Wellington, Kansas, rings in the new year by introducing a pet limit law aimed at reducing the number of free-roaming cats. The likely outcome? More cats—and more of them killed.
According to a news report Monday, the city of Wellington, Kansas (8.19 square miles, population approximately 8,057), recently modified its animal ordinance to include a provision that “no person or household shall own or harbor more than four cats of more than six months of age or more than one litter of kittens.”
“We were picking up, compared to years past, a couple hundred cats per year,” Wellington Police Chief Tracy Heath explained. “We’re hoping that this new ordinance may lower that number.”
Well, OK. I suppose that’s all Tracy’s got in this case. There is, after all, no reason to think the four-cat limit will lead to fewer intakes.
“I’m not sure of the rationale behind pet limit laws and what they are meant to accomplish that other laws don’t already address,” wrote Julie Castle, senior director of communications for Best Friends Animal Society, in a 2010 blog post. “Animal abuse? Noise? Smell? Community safety? All of that is covered by other laws.”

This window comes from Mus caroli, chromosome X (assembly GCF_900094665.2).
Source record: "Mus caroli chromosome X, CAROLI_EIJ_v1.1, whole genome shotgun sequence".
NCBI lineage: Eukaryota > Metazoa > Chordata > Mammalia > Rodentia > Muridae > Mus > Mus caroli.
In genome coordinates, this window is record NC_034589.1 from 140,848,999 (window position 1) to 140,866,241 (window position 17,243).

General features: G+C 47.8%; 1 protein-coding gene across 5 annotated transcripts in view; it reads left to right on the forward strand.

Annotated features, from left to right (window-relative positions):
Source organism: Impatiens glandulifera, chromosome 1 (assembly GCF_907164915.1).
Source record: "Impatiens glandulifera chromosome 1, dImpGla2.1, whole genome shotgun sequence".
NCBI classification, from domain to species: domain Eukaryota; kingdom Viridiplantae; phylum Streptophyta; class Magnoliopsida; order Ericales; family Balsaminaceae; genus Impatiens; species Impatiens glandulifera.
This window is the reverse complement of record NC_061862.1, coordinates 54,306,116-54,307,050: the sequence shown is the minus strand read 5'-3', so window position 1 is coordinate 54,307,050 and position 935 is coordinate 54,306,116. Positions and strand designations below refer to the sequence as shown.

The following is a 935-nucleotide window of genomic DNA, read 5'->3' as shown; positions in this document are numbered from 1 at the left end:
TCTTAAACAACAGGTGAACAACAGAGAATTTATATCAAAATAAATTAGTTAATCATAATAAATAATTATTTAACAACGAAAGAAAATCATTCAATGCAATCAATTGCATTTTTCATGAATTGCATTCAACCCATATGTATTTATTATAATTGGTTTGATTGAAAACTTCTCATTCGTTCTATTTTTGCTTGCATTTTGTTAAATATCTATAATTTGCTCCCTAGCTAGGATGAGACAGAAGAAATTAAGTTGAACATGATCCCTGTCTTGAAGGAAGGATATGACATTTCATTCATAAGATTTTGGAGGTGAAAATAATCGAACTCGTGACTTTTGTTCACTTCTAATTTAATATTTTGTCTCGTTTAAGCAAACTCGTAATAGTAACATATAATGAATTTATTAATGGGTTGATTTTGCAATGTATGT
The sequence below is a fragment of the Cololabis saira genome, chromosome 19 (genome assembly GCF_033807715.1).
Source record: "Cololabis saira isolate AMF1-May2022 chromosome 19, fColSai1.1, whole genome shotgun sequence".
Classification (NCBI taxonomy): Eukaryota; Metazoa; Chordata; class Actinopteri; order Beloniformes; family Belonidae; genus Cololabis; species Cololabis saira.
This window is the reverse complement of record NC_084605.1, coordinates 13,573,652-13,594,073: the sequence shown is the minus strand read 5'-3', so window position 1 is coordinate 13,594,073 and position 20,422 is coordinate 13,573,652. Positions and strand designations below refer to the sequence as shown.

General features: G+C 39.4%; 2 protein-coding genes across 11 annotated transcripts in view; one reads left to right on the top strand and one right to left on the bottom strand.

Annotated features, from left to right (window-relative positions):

Nathan Winograd, director of the No Kill Advocacy Center, describes pet limit laws as “inconsistent with lifesaving.”
I haven’t looked into the Wellington story carefully, but so far haven’t seen any indication that colony caretakers are exempt from the provision. It’s far more likely, I think, that the ordinance may be used to target caretakers and other people involved in animal rescue.
Such individuals are, of course, rarely the source of the cats that end up in shelters. On the contrary, these are the people reducing both the number of cats on the streets and the number being killed in their local shelter.
A community truly interested in addressing the issue of free-roaming cats would be implementing a comprehensive TNR program and ensuring that affordable spay-neuter services are available. It doesn’t appear that Wellington is doing either one. Instead, the people in charge have taken the easy way out—which will likely result in more cats killed, not fewer.
Hope is great—but it’s no substitute for sound public policy.